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The Nicolas Cage Bio

The Nicolas Cage Review –

by Nate Lee

Best Film:


In all the structured strangeness of Charlie Kaufman's masterpiece of the dual nature of a writer, or at least that writer, Cage – in his Golden Globe and Oscar-nominated role – rings completely true – no mean feat for a guy who's specialty is so far over the top you can't even see it from where he is. "Face/Off" is third place, and sort of a parallel of "Adaptation." "Leaving Las Vegas," which gave him his Oscar (and Golden Globe), is close to his best performance.

Great Performances You May Not Have Seen:
Lord of War (an arms dealer)
Valley Girl (in love with a sweet girl)
Racing with the Moon
Guarding Tess (Secret Service agent guarding Shirley MacLaine)
Leaving Las Vegas (Oscar-winning performance as a man determined to drink himself to death)
Red Rock West
Matchstick Men (a con man, with Sam Rockwell)
The Rock (an FBI scientist, with Sean Connery)
Con Air (with John Cusack and John Malkovich)
Snake Eyes (with Gary Sinise)
National Treasure (1 and 2)
Next (opposite Jessica Biel)
Offbeat Low-Budget Cage:
Birdy (with Matthew Modine)
Vampire's Kiss
Gone in Sixty Seconds
Offbeat Big-Budget Cage:
The Cotton Club
Raising Arizona (opposite Holly Hunter)
Ghost Rider
Bangkok Dangerous
Romantic Cage:
Peggy Sue Got Married (in love with Kathleen Turner, directed by F.F. Coppola)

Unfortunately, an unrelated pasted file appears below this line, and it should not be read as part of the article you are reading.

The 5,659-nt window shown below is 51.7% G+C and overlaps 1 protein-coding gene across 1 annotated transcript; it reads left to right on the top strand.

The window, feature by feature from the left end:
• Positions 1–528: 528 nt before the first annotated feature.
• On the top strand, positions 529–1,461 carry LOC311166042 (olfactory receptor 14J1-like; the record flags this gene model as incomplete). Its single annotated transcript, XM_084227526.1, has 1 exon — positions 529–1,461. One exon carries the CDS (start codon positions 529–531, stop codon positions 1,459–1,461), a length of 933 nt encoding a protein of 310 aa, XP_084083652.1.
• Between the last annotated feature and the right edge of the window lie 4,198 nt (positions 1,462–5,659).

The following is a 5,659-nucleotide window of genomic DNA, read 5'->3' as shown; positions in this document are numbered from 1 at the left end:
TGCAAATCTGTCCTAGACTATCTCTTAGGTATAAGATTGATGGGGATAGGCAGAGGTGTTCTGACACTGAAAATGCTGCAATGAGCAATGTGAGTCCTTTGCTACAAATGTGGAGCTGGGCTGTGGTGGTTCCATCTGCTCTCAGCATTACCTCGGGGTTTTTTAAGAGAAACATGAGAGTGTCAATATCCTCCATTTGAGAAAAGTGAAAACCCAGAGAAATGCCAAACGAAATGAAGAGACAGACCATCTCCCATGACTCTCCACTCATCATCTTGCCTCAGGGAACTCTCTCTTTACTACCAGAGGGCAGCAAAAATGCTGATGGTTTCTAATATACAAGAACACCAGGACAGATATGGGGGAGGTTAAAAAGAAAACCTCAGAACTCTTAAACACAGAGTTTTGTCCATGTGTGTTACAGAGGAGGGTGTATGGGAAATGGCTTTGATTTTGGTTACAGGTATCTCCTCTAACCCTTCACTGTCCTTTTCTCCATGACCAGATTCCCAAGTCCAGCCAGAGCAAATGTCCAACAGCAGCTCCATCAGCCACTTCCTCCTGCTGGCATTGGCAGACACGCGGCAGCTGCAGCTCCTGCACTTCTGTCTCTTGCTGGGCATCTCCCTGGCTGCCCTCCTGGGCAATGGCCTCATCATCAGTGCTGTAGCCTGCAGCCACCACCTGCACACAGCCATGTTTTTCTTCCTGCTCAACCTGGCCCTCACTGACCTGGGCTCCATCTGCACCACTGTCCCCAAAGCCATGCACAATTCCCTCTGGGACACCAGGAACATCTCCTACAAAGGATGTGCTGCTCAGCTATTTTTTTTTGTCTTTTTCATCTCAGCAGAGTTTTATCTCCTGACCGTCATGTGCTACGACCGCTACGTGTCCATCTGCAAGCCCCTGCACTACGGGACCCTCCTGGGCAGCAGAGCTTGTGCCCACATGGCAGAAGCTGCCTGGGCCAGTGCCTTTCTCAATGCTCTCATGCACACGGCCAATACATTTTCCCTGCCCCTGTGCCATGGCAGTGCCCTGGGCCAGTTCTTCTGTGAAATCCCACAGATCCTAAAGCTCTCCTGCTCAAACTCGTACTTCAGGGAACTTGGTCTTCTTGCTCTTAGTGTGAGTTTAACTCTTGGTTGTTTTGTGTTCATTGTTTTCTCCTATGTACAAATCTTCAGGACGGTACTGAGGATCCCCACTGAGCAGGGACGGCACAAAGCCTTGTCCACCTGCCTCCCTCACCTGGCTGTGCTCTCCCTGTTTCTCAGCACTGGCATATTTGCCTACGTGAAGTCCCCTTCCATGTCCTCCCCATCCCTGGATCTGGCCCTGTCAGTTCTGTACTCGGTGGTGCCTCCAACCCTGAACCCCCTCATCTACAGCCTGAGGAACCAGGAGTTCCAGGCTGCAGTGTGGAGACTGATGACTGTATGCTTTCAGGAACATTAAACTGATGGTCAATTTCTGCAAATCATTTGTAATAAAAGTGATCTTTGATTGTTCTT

Moonstruck (in love with Cher, in a Golden Globe-nominated performance)
Honeymoon in Vegas (Golden Globe-nominated performance)
City of Angels (an angel in love with Meg Ryan)
Captain Corelli's Mandolin (in love with Penelope Cruz)
Adaptation (Oscar-nominated performance as two parts of writer Charlie Kaufman
Wild at Heart (in love with Laura Dern)
It Could Happen to You (in love with Bridget Fonda)
The Real Nicolas (Coppola) Cage:

The method actor who rarely loses that hound dog persona (except in this role). Like Olivier, an actor who is looking for a personality because he doesn't like or believe that one he has. (His last name he took from a superhero who suffers from depression and insecurity.)
Acting Style:
Despite all the action films, Nick is no action hero. That's probably part of his appeal; he doesn't even seem capable of fighting. No, he'll always be the loser who falls hard for the woman, or just falls hard, but finds some redeeming characteristic.
Bits and Quirks:
Where does one start? Suffice it to say that in Face/Off he and John Travolta were able to play the each other, based on each one's treasure of bits and quirks. The rolling head, leering or mooney eyes, fantastic grin. Perennial slouch. And on and on
Great Scenes:

> Multiple Nicks looking for Jessica in the factory
> Eluding security in the casino
> The reservation
> Waiting for Jessica in the restaurant
> The multiple pick-up lines
> Being chased down the mountain, dodging bullets and cars


> All of the scenes where he is talking to himself
> The bayou

Raising Arizona

> The diapers on the highway
> Kidnapping the baby
> Returning the baby


> The Travolta impressions
> Getting a new face

The Rock

> His first meeting with Sean Connery in prison

National Treasure (1 and 2)

> Figuring out the clues
> Holding up the Declaration of Independence to stop a bullet
> Finding the treasures
> Climbing around on Mt. Rushmore
> "Kidnapping" the President
> Messing around in the Oval Office

City of Angels

> Watching sunset at beach with other angels

Matchstick Men

> The last scene, meeting the "daughter" in a car dealership
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